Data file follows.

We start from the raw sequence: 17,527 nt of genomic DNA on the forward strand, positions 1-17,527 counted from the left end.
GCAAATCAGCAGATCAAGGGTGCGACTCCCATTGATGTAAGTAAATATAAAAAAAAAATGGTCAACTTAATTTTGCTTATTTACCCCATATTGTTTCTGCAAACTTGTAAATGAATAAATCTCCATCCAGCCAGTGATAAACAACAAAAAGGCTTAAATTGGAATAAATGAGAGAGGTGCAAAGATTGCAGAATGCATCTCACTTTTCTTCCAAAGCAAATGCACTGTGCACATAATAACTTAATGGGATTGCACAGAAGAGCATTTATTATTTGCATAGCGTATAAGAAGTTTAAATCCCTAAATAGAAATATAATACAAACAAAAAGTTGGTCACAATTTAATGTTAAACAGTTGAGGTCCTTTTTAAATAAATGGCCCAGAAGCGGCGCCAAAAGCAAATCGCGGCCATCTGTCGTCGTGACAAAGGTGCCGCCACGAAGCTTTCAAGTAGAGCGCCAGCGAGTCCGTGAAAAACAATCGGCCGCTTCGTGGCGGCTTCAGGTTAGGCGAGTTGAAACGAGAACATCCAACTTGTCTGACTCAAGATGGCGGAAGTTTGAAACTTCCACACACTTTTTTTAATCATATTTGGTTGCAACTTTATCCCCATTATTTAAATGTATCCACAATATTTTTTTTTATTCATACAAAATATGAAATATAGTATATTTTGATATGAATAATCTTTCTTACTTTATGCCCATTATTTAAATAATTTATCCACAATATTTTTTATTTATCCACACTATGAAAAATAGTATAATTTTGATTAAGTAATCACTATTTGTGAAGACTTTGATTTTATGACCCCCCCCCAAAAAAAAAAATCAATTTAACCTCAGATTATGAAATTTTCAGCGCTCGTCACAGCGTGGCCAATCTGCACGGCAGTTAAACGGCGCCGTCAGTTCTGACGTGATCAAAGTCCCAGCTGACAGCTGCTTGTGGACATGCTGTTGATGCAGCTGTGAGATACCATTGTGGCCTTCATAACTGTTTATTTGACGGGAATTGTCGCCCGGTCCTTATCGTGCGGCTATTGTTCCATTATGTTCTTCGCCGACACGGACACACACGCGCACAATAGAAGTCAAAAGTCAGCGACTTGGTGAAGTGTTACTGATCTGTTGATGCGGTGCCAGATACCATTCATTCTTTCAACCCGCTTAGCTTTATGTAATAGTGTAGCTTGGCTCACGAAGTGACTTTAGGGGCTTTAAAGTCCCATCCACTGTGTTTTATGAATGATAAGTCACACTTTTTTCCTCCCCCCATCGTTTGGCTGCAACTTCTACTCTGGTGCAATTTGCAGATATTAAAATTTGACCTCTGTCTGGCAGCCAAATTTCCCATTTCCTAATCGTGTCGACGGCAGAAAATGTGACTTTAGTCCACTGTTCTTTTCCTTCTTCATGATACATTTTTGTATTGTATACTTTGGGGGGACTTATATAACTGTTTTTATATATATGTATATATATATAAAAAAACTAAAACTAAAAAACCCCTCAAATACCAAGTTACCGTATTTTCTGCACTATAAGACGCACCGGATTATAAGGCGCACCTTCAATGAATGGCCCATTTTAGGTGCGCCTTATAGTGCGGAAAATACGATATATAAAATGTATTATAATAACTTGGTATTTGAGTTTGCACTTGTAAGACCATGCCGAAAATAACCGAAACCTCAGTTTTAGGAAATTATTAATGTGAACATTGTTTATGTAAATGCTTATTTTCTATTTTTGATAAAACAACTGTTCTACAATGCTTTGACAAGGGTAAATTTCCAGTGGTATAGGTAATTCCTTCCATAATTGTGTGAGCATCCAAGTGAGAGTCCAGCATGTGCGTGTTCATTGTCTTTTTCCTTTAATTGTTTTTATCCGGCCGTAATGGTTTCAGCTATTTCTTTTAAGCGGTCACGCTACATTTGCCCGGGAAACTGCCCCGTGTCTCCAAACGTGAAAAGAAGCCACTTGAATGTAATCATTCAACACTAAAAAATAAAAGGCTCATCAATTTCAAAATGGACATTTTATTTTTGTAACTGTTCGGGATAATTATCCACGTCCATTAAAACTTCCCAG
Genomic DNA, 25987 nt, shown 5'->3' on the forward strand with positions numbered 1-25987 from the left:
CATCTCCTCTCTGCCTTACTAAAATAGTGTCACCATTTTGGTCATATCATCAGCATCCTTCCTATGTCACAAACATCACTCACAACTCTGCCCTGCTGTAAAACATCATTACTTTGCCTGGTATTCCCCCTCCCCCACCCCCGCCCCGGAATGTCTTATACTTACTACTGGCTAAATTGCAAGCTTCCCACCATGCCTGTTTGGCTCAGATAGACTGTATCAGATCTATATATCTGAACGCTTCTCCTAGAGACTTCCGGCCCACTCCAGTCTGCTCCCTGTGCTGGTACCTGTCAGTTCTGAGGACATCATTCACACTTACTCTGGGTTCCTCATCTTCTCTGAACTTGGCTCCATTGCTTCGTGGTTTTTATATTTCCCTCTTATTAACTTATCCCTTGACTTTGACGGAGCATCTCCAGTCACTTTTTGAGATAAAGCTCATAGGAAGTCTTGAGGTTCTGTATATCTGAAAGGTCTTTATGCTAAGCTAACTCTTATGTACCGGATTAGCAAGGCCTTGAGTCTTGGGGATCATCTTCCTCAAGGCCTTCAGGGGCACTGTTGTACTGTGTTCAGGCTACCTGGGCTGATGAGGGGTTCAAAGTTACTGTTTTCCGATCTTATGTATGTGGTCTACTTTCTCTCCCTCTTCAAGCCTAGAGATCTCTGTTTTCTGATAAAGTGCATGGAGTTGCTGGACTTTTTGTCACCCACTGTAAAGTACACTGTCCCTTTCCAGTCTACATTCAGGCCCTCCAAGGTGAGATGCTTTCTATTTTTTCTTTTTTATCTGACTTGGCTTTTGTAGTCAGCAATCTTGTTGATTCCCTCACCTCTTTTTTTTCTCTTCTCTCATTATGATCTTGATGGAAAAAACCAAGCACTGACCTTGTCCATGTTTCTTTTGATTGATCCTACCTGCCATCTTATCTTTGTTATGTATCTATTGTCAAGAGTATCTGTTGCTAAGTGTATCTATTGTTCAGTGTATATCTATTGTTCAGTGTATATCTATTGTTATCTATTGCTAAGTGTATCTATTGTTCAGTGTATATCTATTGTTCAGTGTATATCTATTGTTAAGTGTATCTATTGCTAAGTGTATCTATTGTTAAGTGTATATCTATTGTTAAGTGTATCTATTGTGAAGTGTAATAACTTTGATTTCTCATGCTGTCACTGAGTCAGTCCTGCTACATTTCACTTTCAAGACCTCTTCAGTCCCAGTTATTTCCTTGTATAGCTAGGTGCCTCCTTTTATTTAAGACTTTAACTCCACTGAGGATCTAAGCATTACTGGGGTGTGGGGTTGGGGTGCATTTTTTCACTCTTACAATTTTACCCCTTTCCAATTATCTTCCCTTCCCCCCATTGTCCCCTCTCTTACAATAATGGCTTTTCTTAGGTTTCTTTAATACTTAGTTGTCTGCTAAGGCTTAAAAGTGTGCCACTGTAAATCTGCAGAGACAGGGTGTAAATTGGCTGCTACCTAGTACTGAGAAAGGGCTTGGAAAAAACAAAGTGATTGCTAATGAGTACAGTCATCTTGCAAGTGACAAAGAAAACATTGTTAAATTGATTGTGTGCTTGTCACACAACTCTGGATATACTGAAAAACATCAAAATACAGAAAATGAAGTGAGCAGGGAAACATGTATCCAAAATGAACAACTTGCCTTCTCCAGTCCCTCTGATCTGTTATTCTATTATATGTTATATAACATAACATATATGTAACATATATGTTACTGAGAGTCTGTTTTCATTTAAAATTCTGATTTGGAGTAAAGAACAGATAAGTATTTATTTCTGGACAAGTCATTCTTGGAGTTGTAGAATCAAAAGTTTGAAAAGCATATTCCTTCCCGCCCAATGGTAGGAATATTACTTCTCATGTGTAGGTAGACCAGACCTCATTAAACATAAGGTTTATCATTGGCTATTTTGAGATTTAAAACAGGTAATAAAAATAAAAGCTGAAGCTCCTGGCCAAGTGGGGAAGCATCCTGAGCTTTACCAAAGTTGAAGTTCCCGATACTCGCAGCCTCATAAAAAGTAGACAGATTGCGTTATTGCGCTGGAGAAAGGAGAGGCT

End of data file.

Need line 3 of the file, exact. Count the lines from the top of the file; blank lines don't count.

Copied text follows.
Genomic DNA, 25987 nt, shown 5'->3' on the forward strand with positions numbered 1-25987 from the left: